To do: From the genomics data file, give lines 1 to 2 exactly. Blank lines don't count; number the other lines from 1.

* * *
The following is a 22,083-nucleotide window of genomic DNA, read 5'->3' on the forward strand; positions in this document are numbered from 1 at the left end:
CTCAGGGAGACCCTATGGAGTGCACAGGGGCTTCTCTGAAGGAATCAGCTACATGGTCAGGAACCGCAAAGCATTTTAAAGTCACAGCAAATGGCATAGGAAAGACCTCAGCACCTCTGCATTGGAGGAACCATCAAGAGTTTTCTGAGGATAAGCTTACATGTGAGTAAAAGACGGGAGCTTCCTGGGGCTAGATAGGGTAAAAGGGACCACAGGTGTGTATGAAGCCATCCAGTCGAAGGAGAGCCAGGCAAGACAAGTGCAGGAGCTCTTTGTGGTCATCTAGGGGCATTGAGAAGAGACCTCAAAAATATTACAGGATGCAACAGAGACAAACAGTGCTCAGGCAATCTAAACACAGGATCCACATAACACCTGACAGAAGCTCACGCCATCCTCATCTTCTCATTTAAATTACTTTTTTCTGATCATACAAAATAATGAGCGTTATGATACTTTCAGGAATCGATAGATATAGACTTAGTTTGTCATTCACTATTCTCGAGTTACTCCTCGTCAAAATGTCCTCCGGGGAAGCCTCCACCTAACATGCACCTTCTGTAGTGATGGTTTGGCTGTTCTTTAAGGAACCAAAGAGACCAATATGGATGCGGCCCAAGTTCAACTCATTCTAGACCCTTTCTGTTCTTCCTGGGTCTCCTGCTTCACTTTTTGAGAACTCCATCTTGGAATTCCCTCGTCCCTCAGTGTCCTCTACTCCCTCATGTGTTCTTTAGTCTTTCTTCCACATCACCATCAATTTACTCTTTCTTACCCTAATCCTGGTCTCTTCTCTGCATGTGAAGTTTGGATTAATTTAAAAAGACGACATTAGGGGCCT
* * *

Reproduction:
The following is a 22,083-nucleotide window of genomic DNA, read 5'->3' on the forward strand; positions in this document are numbered from 1 at the left end:
CTCAGGGAGACCCTATGGAGTGCACAGGGGCTTCTCTGAAGGAATCAGCTACATGGTCAGGAACCGCAAAGCATTTTAAAGTCACAGCAAATGGCATAGGAAAGACCTCAGCACCTCTGCATTGGAGGAACCATCAAGAGTTTTCTGAGGATAAGCTTACATGTGAGTAAAAGACGGGAGCTTCCTGGGGCTAGATAGGGTAAAAGGGACCACAGGTGTGTATGAAGCCATCCAGTCGAAGGAGAGCCAGGCAAGACAAGTGCAGGAGCTCTTTGTGGTCATCTAGGGGCATTGAGAAGAGACCTCAAAAATATTACAGGATGCAACAGAGACAAACAGTGCTCAGGCAATCTAAACACAGGATCCACATAACACCTGACAGAAGCTCACGCCATCCTCATCTTCTCATTTAAATTACTTTTTTCTGATCATACAAAATAATGAGCGTTATGATACTTTCAGGAATCGATAGATATAGACTTAGTTTGTCATTCACTATTCTCGAGTTACTCCTCGTCAAAATGTCCTCCGGGGAAGCCTCCACCTAACATGCACCTTCTGTAGTGATGGTTTGGCTGTTCTTTAAGGAACCAAAGAGACCAATATGGATGCGGCCCAAGTTCAACTCATTCTAGACCCTTTCTGTTCTTCCTGGGTCTCCTGCTTCACTTTTTGAGAACTCCATCTTGGAATTCCCTCGTCCCTCAGTGTCCTCTACTCCCTCATGTGTTCTTTAGTCTTTCTTCCACATCACCATCAATTTACTCTTTCTTACCCTAATCCTGGTCTCTTCTCTGCATGTGAAGTTTGGATTAATTTAAAAAGACGACATTAGGGGCCT